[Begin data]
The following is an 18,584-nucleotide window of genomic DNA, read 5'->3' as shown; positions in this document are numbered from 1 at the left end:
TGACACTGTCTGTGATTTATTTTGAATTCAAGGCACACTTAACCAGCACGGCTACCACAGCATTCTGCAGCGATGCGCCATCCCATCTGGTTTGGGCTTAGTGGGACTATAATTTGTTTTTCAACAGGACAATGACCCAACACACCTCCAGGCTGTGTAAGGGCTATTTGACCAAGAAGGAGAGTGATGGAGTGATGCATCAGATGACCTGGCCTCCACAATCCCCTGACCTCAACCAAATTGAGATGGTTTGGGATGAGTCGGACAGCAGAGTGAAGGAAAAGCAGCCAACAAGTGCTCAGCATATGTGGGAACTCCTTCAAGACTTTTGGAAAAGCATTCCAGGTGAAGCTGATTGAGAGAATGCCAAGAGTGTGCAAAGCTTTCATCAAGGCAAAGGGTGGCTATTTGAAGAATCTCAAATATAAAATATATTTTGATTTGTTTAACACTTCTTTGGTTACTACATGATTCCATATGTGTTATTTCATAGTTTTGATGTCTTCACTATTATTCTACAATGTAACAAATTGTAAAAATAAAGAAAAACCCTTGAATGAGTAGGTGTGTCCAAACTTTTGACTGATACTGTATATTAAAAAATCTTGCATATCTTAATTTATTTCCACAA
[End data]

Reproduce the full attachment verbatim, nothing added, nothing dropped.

The following is an 18,584-nucleotide window of genomic DNA, read 5'->3' as shown; positions in this document are numbered from 1 at the left end:
TGACACTGTCTGTGATTTATTTTGAATTCAAGGCACACTTAACCAGCACGGCTACCACAGCATTCTGCAGCGATGCGCCATCCCATCTGGTTTGGGCTTAGTGGGACTATAATTTGTTTTTCAACAGGACAATGACCCAACACACCTCCAGGCTGTGTAAGGGCTATTTGACCAAGAAGGAGAGTGATGGAGTGATGCATCAGATGACCTGGCCTCCACAATCCCCTGACCTCAACCAAATTGAGATGGTTTGGGATGAGTCGGACAGCAGAGTGAAGGAAAAGCAGCCAACAAGTGCTCAGCATATGTGGGAACTCCTTCAAGACTTTTGGAAAAGCATTCCAGGTGAAGCTGATTGAGAGAATGCCAAGAGTGTGCAAAGCTTTCATCAAGGCAAAGGGTGGCTATTTGAAGAATCTCAAATATAAAATATATTTTGATTTGTTTAACACTTCTTTGGTTACTACATGATTCCATATGTGTTATTTCATAGTTTTGATGTCTTCACTATTATTCTACAATGTAACAAATTGTAAAAATAAAGAAAAACCCTTGAATGAGTAGGTGTGTCCAAACTTTTGACTGATACTGTATATTAAAAAATCTTGCATATCTTAATTTATTTCCACAA